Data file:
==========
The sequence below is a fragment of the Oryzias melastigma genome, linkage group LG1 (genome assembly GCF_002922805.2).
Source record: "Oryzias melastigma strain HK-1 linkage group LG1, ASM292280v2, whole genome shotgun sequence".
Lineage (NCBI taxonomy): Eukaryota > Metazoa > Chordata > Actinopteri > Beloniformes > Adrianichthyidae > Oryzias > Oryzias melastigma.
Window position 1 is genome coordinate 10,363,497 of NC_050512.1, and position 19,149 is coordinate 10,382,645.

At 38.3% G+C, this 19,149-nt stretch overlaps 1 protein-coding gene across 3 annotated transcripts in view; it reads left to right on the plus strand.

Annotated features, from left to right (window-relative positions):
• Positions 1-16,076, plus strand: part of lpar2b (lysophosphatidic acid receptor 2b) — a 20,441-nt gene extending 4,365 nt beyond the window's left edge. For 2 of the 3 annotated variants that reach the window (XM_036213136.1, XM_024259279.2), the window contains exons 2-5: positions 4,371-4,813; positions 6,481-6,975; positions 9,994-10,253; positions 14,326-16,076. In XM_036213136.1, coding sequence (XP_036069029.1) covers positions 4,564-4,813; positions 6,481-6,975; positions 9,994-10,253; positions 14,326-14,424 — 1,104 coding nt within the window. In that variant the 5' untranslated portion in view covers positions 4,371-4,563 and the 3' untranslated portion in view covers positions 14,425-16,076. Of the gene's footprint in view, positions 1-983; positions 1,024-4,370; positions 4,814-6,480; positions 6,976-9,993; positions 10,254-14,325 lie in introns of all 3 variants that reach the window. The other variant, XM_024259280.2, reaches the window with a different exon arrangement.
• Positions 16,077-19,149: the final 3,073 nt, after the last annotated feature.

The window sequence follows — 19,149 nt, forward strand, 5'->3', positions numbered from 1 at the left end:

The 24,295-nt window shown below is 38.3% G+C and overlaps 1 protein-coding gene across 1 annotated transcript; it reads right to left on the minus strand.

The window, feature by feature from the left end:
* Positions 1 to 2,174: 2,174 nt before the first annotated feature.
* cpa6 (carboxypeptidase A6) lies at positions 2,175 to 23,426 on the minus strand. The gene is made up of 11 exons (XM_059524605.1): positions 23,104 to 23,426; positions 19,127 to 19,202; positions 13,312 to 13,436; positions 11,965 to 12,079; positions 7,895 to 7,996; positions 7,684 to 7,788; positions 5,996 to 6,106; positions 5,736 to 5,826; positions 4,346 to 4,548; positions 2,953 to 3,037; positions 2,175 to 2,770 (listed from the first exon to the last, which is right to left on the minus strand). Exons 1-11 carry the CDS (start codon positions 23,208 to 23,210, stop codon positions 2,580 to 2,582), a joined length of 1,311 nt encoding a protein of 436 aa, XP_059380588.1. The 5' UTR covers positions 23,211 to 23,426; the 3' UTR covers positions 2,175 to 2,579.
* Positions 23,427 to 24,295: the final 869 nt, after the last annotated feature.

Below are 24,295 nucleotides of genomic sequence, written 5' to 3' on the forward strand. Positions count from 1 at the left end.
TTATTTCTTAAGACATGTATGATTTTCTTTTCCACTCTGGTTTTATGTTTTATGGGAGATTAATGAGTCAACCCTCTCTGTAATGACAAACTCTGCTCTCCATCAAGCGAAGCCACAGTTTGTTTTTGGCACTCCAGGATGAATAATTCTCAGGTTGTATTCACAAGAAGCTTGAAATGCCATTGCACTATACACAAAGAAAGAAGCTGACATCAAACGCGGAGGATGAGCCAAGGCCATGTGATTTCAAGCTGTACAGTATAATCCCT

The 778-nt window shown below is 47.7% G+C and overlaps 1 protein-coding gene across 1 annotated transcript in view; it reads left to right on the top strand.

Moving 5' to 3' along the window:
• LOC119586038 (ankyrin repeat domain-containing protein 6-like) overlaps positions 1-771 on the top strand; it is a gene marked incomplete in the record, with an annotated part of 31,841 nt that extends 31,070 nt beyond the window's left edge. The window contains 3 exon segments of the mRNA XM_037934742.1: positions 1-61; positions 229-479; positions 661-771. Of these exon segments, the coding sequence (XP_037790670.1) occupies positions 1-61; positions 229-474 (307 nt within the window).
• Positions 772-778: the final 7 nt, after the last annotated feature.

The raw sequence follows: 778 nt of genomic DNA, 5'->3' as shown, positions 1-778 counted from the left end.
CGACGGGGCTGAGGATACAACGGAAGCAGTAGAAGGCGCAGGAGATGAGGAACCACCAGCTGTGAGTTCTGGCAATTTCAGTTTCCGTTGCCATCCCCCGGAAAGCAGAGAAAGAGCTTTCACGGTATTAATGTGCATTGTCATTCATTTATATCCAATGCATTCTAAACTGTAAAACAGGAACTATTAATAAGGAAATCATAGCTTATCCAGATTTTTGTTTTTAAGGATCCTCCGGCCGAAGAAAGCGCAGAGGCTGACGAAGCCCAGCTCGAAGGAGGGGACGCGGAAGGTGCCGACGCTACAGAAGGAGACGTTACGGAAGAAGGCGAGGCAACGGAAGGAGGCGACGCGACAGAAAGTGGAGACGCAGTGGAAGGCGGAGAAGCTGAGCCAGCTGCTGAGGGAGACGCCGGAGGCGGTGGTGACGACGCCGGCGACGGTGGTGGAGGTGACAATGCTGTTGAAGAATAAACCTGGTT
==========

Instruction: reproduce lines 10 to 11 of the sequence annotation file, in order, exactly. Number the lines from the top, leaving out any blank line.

The 24,295-nt window shown below is 38.3% G+C and overlaps 1 protein-coding gene across 1 annotated transcript; it reads right to left on the minus strand.

The window, feature by feature from the left end: